So far in 2022, 11 million people from 200-plus countries around the world have benefitted from the Hymnary website! Thank you to all who use Hymnary.org and all who support it with gifts of time, talent and treasure. If you feel moved to support our work today with a gift of any amount and a word of encouragement, we would be grateful. You can donate online at our secure giving site. Or, if you'd like to make a gift by check, please send it to: Hymnary.org, Calvin University, 3201 Burton Street SE, Grand Rapids, MI 49546. May the hope, love, joy and peace of Advent be yours this day and always.

Full Assurance of Hope

Come on, my partners in distress

Author: Charles Wesley
Published in 233 hymnals

Printable scores: PDF, MusicXML
Audio files: MIDI, Recording

Representative Text

1 Come on, my partners in distress,
My comrades in the wilderness,
Who still your burdens feel;
Awhile forget your griefs and fears,
And look beyond the vale of tears
To yon celestial hill.

2 Look far beyond this narrow space,
Look forward to that heavenly place.
The saints' secure abode.
On faith's strong eagle pinions rise,
And wing your passage to the skies,
Strong in the strength of God.

3 Who suffer with their Master here,
Shall soon before his face appear,
And by his side sit down:
To patient faith the prize is sure,
And all that to the end endure
The cross, shall wear the crown.

4 Thrice blessed, bliss-inspiring hope!
It lifts the fainting spirit up!
It brings to life the dead:
Our conflicts here shall soon be past,
And you and I ascend at last,
Triumphant with our Head.

Source: The Seventh-Day Adventist Hymn and Tune Book: for use in divine worship #1143

Author: Charles Wesley

Charles Wesley, M.A. was the great hymn-writer of the Wesley family, perhaps, taking quantity and quality into consideration, the great hymn-writer of all ages. Charles Wesley was the youngest son and 18th child of Samuel and Susanna Wesley, and was born at Epworth Rectory, Dec. 18, 1707. In 1716 he went to Westminster School, being provided with a home and board by his elder brother Samuel, then usher at the school, until 1721, when he was elected King's Scholar, and as such received his board and education free. In 1726 Charles Wesley was elected to a Westminster studentship at Christ Church, Oxford, where he took his degree in 1729, and became a college tutor. In the early part of the same year his religious impressions were much deepene… Go to person page >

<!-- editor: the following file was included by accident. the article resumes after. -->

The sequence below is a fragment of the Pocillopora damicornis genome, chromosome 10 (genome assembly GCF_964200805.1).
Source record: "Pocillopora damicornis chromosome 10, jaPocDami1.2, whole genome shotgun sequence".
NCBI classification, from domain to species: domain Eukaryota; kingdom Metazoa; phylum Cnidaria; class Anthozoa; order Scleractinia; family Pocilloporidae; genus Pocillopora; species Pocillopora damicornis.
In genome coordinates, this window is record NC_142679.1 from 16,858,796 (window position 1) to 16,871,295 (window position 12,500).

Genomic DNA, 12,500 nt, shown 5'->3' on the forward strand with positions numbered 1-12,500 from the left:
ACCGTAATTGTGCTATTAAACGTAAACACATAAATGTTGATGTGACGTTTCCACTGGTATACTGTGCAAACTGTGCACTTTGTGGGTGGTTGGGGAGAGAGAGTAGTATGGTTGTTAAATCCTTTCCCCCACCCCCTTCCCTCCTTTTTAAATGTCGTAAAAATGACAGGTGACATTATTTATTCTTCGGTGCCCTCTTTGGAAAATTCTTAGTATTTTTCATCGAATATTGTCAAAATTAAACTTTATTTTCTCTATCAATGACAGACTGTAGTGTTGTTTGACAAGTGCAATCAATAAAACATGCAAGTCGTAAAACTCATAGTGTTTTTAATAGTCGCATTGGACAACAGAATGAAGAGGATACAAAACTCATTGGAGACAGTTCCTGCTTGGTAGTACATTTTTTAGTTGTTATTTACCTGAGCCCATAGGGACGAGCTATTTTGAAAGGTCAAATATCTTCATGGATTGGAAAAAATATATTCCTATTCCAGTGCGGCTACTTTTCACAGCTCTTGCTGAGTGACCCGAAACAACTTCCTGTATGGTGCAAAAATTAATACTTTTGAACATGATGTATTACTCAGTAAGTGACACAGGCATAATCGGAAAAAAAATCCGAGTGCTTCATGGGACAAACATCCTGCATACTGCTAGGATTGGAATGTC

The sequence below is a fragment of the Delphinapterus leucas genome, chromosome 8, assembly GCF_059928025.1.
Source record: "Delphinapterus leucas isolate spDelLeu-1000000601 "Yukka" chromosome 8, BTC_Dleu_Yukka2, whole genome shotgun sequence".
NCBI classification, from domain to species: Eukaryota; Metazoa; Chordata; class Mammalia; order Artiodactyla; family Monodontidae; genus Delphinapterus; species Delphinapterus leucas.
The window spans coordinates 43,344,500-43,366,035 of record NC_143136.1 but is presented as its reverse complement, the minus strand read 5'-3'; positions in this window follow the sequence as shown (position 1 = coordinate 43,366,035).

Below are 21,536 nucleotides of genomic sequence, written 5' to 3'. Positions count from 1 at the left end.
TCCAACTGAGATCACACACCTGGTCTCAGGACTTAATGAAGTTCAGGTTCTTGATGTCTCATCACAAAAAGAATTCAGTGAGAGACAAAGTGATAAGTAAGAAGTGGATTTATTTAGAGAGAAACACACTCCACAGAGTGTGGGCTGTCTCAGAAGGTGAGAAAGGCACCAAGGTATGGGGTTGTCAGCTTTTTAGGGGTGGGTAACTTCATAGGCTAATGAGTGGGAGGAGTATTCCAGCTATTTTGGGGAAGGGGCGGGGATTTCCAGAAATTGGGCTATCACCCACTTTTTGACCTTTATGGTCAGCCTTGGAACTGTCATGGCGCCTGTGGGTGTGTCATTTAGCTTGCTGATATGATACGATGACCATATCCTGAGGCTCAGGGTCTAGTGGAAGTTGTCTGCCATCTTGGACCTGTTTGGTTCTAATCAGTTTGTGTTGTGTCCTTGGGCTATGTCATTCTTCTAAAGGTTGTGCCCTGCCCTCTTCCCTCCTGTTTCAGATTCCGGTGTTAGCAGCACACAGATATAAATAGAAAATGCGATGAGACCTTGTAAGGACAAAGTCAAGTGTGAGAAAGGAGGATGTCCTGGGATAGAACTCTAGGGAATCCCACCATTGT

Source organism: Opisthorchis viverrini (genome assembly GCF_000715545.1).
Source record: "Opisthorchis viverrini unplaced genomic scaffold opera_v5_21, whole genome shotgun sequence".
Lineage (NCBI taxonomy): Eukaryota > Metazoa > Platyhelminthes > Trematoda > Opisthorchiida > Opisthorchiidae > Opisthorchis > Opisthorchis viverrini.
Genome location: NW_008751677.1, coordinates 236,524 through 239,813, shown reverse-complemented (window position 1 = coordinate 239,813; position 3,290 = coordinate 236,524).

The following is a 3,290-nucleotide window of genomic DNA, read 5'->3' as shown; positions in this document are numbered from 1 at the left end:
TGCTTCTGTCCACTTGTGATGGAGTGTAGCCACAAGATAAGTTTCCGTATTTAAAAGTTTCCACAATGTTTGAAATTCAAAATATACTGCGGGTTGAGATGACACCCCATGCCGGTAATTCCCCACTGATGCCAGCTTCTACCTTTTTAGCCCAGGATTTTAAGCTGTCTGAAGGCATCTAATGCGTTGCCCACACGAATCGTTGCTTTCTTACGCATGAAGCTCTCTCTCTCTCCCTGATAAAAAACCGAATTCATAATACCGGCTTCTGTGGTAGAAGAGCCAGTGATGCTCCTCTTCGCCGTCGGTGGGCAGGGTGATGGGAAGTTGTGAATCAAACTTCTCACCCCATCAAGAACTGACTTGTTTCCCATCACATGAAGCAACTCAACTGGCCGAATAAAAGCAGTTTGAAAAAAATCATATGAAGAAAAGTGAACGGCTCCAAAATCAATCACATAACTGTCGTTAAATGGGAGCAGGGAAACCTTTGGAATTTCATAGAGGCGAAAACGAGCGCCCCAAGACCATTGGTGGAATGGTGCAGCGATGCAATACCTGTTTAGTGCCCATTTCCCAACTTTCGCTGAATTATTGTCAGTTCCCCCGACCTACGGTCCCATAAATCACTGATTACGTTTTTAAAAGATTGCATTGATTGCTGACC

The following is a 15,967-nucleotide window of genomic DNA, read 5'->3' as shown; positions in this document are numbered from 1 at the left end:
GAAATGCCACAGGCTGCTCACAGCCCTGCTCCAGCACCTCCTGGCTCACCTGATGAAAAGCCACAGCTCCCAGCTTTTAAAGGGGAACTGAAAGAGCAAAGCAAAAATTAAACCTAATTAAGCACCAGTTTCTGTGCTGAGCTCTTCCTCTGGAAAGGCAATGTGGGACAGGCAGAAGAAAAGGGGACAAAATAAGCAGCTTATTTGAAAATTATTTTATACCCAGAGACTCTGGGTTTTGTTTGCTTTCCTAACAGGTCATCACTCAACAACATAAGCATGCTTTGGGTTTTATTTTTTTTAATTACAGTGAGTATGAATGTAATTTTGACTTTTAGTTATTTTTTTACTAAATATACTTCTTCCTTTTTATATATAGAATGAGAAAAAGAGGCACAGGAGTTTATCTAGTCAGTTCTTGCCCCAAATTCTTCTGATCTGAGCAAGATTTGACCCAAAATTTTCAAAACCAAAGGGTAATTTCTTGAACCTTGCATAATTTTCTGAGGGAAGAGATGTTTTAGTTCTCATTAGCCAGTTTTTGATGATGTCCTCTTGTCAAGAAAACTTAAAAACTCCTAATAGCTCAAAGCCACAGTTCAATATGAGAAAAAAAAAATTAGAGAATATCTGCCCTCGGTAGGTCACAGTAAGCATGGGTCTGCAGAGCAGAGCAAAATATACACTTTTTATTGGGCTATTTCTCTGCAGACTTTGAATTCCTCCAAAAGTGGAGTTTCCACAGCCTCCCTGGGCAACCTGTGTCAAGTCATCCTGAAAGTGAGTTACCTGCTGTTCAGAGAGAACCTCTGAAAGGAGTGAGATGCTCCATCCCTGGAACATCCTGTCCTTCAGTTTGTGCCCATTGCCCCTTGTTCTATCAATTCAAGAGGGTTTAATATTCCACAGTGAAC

Text Information

First Line: Come on, my partners in distress
Title: Full Assurance of Hope
Author: Charles Wesley
Meter: 8.8.6.8.8.6
Language: English
Copyright: Public Domain

Notes

Come on, my partners in distress. C. Wesley. [Heaven anticipated.] This hymn has interwoven itself into the personal spiritual history of Methodists probably more completely than any other hymn by C. Wesley. The instances given in Stevenson's Methodist Hymn Book Notes, 1883, p. 235, and the Index, although numerous and interesting, but very inadequately represent the hold it has upon the Methodist mind and feeling. Its literary merits also place it high amongst the author's productions. Its history is simple. It appeared in the Hymns and Sacred Poems, 1749, in 8 stanzas of 6 lines; in M. Madan's Collection, 1760, in 5 stanzas; and again in the Wesleyan Hymn Book, 1780, with the omission of stanza iii., as No. 324. The last form of the text has passed into numerous hymnals in all English-speaking countries. Two centos from the hymn are also in common use, both commencing with stanza ii.:—"Beyond the bounds of time and space." The first is in the Leeds Hymn Book, 1853, No. 638, and others, and the second in Mercer, Oxford ed. 1864-72, No. 404. Original text, Poetical Works, 1868-72, vol. v. p. 168.

--John Julian, Dictionary of Hymnology (1907)

Timeline

Instances

Instances (1 - 4 of 4)

A Selection of Plain Tunes, Set Pieces, and Anthems from Indian Melodies #17

Page Scan

The A.M.E. Zion Hymnal #566

Page Scan

The A.M.E. Zion Hymnal #665

TextScoreAudio

The Cyber Hymnal #971

Include 229 pre-1979 instances
Suggestions or corrections? Contact us



Advertisements


It looks like you are using an ad-blocker. Ad revenue helps keep us running. Please consider white-listing Hymnary.org or subscribing to eliminate ads entirely and help support Hymnary.org.